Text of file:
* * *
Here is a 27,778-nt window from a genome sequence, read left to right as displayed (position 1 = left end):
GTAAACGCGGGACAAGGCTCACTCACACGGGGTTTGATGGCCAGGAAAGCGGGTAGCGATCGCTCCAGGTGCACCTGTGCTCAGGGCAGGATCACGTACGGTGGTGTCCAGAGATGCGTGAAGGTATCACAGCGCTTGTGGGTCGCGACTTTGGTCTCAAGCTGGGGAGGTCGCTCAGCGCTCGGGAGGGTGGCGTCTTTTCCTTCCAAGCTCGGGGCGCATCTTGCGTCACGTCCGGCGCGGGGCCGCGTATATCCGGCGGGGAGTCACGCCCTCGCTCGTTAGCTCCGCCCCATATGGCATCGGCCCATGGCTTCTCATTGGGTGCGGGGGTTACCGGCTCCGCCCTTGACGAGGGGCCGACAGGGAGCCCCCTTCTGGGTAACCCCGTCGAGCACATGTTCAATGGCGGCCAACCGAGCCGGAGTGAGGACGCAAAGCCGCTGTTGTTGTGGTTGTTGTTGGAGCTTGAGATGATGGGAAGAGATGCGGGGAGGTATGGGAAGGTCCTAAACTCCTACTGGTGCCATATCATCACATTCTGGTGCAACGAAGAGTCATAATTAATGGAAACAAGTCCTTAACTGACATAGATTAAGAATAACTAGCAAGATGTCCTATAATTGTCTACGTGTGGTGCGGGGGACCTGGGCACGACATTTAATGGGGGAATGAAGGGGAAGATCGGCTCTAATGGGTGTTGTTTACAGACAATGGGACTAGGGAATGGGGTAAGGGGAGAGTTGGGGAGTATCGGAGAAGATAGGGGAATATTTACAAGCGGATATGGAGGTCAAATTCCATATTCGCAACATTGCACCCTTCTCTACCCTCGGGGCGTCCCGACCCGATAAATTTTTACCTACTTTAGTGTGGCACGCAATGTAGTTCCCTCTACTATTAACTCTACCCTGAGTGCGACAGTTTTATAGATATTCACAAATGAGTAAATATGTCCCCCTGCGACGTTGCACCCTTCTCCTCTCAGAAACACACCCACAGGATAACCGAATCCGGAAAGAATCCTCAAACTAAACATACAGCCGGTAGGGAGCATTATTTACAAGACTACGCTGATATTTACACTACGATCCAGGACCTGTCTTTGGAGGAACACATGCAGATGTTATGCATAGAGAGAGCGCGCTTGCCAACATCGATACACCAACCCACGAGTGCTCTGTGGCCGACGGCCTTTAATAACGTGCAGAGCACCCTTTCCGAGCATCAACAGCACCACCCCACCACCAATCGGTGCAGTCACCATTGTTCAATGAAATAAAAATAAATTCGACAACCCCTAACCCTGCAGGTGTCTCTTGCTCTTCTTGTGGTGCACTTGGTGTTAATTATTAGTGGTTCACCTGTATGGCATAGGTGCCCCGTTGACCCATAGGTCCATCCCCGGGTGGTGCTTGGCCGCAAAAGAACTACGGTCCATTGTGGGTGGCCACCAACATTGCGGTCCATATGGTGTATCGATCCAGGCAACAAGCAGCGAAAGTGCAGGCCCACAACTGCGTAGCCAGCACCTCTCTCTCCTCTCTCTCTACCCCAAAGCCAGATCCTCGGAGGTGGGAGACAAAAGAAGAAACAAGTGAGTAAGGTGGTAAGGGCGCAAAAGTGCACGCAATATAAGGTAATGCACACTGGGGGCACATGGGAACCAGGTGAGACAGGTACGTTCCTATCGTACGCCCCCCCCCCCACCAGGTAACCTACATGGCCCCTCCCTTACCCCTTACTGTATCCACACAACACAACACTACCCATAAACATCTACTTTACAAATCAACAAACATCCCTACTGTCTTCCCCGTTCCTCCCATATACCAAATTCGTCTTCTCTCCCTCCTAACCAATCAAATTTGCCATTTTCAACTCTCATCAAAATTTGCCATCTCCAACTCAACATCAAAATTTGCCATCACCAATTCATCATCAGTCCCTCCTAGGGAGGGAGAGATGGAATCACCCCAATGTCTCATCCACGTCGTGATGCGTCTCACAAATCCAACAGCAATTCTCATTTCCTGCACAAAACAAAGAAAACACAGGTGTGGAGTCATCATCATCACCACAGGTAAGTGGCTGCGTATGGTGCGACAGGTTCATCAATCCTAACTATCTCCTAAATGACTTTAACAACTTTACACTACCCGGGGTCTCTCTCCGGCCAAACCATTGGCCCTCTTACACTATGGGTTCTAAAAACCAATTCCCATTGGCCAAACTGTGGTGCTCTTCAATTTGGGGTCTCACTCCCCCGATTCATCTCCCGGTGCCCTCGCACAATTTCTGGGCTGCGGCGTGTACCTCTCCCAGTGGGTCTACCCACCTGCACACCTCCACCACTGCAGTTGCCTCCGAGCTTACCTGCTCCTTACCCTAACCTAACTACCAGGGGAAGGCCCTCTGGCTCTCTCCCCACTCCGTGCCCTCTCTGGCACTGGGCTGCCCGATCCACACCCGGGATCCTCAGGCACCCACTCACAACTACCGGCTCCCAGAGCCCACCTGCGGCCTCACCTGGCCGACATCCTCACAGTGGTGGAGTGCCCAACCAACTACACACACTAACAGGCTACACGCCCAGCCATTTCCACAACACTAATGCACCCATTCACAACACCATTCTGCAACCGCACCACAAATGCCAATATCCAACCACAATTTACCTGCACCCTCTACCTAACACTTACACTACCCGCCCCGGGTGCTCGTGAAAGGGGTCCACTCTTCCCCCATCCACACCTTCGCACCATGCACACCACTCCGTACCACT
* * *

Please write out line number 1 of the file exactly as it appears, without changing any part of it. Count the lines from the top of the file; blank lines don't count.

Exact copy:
Here is a 27,778-nt window from a genome sequence, read left to right as displayed (position 1 = left end):